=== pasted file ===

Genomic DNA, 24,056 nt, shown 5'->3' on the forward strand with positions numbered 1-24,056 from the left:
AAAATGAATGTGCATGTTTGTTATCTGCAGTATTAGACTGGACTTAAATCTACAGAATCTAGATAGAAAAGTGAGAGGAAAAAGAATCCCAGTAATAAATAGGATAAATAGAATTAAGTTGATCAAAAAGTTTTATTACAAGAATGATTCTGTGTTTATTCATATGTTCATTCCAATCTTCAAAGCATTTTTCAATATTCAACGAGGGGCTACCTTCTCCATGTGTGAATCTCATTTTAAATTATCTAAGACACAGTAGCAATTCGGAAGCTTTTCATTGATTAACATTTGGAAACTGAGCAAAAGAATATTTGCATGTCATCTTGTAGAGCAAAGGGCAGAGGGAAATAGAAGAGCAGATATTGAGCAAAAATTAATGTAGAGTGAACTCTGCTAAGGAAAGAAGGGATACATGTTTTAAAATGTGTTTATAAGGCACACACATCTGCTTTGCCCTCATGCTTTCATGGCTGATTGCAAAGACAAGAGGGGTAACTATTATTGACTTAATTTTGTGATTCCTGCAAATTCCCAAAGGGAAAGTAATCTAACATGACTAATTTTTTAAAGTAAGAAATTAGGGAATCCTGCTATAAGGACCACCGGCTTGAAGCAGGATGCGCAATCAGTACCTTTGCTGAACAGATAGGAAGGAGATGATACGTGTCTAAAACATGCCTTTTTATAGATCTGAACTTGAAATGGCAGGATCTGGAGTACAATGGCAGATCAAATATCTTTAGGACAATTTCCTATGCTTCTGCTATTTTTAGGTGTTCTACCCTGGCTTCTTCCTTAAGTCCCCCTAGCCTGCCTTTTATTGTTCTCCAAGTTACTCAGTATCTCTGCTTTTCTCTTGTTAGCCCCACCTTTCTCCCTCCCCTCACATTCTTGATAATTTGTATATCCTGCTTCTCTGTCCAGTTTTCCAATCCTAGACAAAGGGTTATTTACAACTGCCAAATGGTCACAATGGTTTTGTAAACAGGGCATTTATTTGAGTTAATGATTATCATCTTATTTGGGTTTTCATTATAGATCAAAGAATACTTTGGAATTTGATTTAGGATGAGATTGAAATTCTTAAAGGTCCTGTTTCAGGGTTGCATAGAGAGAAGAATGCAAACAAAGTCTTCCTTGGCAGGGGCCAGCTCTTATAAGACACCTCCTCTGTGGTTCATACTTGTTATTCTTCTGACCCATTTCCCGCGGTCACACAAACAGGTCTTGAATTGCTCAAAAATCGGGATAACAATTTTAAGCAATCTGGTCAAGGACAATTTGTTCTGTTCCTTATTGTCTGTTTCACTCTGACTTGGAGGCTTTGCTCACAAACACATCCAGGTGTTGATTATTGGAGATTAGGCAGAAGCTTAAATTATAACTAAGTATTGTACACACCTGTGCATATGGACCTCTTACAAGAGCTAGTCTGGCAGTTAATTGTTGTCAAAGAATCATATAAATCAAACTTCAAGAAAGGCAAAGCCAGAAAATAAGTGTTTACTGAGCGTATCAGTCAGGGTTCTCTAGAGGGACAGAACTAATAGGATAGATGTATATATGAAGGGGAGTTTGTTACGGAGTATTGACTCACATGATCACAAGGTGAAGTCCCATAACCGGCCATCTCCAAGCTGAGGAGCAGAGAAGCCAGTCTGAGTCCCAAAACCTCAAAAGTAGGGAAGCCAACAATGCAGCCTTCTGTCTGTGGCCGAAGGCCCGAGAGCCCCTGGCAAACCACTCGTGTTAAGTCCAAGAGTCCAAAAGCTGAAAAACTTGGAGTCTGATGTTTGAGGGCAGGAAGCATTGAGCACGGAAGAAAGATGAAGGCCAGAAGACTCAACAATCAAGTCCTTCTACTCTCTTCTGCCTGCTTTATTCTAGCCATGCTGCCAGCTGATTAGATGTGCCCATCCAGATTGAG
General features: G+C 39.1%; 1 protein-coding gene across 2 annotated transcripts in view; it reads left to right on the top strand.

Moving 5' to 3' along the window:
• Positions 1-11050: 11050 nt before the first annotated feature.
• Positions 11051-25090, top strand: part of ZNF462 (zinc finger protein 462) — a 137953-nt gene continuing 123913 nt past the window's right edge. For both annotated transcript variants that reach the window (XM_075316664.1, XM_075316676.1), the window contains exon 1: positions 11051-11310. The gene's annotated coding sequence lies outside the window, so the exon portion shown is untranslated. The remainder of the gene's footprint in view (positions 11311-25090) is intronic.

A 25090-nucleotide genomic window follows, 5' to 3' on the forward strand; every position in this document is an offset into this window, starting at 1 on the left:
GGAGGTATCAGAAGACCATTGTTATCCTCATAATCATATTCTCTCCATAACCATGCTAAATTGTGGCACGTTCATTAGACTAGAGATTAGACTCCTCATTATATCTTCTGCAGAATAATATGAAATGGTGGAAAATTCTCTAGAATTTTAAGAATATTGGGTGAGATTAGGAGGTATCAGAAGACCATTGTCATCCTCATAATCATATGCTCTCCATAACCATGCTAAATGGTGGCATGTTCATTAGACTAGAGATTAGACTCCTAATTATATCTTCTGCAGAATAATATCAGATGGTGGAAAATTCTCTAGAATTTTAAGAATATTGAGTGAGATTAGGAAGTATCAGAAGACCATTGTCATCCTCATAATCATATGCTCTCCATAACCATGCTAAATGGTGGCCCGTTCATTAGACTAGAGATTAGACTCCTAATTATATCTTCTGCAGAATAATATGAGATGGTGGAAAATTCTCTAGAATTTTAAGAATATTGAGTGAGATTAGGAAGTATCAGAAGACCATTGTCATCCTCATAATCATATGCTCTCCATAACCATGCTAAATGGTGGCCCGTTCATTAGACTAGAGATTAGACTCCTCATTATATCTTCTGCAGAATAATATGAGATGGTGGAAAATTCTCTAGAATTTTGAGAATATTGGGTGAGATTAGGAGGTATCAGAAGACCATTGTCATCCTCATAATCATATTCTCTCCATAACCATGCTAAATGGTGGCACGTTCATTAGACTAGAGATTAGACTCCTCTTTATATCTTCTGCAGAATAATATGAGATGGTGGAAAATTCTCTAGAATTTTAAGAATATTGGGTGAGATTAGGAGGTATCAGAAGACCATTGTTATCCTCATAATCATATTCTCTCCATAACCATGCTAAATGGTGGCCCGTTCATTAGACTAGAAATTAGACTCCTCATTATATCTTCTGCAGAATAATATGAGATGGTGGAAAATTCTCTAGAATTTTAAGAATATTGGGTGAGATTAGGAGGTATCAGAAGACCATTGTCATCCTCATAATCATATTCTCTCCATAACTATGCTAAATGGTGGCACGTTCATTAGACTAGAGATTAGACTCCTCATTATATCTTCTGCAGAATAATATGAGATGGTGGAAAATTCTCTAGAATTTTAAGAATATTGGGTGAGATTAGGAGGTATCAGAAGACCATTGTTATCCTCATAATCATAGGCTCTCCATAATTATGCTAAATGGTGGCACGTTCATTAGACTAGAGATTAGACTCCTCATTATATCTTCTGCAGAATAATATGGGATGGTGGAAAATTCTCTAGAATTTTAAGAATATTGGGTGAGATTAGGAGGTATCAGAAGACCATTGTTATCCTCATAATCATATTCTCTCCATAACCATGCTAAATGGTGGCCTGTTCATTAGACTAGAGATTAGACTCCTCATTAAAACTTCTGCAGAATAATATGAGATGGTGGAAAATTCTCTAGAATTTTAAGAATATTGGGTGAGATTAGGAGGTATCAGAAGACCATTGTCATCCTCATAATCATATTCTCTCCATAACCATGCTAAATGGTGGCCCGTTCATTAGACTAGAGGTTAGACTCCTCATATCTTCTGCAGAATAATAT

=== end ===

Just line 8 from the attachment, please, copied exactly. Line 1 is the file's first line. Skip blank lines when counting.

GGAGGTATCAGAAGACCATTGTTATCCTCATAATCATATTCTCTCCATAACCATGCTAAATTGTGGCACGTTCATTAGACTAGAGATTAGACTCCTCATTATATCTTCTGCAGAATAATATGAAATGGTGGAAAATTCTCTAGAATTTTAAGAATATTGGGTGAGATTAGGAGGTATCAGAAGACCATTGTCATCCTCATAATCATATGCTCTCCATAACCATGCTAAATGGTGGCATGTTCATTAGACTAGAGATTAGACTCCTAATTATATCTTCTGCAGAATAATATCAGATGGTGGAAAATTCTCTAGAATTTTAAGAATATTGAGTGAGATTAGGAAGTATCAGAAGACCATTGTCATCCTCATAATCATATGCTCTCCATAACCATGCTAAATGGTGGCCCGTTCATTAGACTAGAGATTAGACTCCTAATTATATCTTCTGCAGAATAATATGAGATGGTGGAAAATTCTCTAGAATTTTAAGAATATTGAGTGAGATTAGGAAGTATCAGAAGACCATTGTCATCCTCATAATCATATGCTCTCCATAACCATGCTAAATGGTGGCCCGTTCATTAGACTAGAGATTAGACTCCTCATTATATCTTCTGCAGAATAATATGAGATGGTGGAAAATTCTCTAGAATTTTGAGAATATTGGGTGAGATTAGGAGGTATCAGAAGACCATTGTCATCCTCATAATCATATTCTCTCCATAACCATGCTAAATGGTGGCACGTTCATTAGACTAGAGATTAGACTCCTCTTTATATCTTCTGCAGAATAATATGAGATGGTGGAAAATTCTCTAGAATTTTAAGAATATTGGGTGAGATTAGGAGGTATCAGAAGACCATTGTTATCCTCATAATCATATTCTCTCCATAACCATGCTAAATGGTGGCCCGTTCATTAGACTAGAAATTAGACTCCTCATTATATCTTCTGCAGAATAATATGAGATGGTGGAAAATTCTCTAGAATTTTAAGAATATTGGGTGAGATTAGGAGGTATCAGAAGACCATTGTCATCCTCATAATCATATTCTCTCCATAACTATGCTAAATGGTGGCACGTTCATTAGACTAGAGATTAGACTCCTCATTATATCTTCTGCAGAATAATATGAGATGGTGGAAAATTCTCTAGAATTTTAAGAATATTGGGTGAGATTAGGAGGTATCAGAAGACCATTGTTATCCTCATAATCATAGGCTCTCCATAATTATGCTAAATGGTGGCACGTTCATTAGACTAGAGATTAGACTCCTCATTATATCTTCTGCAGAATAATATGGGATGGTGGAAAATTCTCTAGAATTTTAAGAATATTGGGTGAGATTAGGAGGTATCAGAAGACCATTGTTATCCTCATAATCATATTCTCTCCATAACCATGCTAAATGGTGGCCTGTTCATTAGACTAGAGATTAGACTCCTCATTAAAACTTCTGCAGAATAATATGAGATGGTGGAAAATTCTCTAGAATTTTAAGAATATTGGGTGAGATTAGGAGGTATCAGAAGACCATTGTCATCCTCATAATCATATTCTCTCCATAACCATGCTAAATGGTGGCCCGTTCATTAGACTAGAGGTTAGACTCCTCATATCTTCTGCAGAATAATAT